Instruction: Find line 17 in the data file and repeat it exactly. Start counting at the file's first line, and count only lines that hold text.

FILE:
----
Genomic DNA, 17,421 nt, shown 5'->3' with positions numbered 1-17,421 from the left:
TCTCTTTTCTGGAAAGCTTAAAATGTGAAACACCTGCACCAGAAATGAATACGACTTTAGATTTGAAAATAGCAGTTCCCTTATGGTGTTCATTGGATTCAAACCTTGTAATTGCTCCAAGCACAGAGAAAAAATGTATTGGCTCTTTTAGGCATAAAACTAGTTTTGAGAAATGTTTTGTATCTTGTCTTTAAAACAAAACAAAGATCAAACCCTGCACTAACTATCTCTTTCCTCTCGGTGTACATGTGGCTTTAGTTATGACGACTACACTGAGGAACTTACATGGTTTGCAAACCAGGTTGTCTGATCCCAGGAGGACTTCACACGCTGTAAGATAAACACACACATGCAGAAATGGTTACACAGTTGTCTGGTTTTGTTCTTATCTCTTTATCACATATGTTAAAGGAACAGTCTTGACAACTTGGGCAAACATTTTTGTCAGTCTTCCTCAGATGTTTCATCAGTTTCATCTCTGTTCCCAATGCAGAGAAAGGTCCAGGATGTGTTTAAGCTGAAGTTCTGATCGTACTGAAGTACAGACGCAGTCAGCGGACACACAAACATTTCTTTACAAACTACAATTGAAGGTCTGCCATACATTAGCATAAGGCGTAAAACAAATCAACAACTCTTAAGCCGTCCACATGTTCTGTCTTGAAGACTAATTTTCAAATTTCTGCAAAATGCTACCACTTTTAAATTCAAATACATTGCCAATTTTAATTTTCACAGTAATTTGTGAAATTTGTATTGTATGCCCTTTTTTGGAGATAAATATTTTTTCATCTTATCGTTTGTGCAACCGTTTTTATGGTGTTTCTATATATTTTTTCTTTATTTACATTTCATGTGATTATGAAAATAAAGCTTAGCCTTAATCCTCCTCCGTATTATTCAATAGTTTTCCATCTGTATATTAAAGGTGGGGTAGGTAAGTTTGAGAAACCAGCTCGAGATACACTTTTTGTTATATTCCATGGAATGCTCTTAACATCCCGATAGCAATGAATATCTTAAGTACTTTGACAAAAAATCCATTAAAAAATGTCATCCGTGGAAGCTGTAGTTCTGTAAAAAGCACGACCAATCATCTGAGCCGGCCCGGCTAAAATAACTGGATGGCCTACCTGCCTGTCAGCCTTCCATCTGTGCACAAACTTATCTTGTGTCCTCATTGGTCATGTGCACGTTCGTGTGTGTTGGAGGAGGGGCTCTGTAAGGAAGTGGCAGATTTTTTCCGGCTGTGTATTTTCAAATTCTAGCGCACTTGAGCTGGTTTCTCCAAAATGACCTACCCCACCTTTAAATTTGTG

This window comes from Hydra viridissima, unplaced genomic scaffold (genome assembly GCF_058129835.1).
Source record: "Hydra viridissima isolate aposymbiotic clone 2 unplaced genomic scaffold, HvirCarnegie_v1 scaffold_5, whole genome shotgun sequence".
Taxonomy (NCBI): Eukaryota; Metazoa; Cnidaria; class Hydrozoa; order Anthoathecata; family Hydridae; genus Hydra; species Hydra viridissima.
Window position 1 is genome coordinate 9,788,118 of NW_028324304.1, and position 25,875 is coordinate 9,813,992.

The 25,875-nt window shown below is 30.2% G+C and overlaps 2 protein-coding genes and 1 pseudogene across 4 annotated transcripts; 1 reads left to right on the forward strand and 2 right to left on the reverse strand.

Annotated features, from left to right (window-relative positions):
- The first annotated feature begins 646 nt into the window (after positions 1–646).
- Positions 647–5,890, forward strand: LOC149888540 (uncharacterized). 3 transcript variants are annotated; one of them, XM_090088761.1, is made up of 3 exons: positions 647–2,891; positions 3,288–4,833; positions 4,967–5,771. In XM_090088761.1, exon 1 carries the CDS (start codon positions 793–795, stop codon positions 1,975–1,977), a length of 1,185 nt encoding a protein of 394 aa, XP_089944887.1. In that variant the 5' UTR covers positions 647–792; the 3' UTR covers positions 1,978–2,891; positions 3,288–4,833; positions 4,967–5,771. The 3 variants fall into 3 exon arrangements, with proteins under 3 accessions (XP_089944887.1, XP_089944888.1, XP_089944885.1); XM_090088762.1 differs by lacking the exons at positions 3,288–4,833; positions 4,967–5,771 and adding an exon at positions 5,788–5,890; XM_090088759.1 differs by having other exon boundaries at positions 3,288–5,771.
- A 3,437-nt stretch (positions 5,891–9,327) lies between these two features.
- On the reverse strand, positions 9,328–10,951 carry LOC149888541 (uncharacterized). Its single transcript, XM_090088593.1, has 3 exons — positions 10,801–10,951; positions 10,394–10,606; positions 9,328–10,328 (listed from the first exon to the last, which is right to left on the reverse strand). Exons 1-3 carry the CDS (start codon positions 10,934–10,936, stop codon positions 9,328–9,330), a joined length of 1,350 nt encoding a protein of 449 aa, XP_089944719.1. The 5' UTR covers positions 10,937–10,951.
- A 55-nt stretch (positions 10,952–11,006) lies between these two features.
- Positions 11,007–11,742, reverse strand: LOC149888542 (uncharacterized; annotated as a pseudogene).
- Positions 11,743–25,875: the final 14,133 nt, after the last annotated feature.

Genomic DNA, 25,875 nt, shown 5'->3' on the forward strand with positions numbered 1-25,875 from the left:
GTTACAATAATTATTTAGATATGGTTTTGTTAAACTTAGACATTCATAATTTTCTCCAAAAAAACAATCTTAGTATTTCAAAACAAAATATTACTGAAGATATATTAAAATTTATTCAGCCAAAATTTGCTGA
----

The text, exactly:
GTTACAATAATTATTTAGATATGGTTTTGTTAAACTTAGACATTCATAATTTTCTCCAAAAAAACAATCTTAGTATTTCAAAACAAAATATTACTGAAGATATATTAAAATTTATTCAGCCAAAATTTGCTGA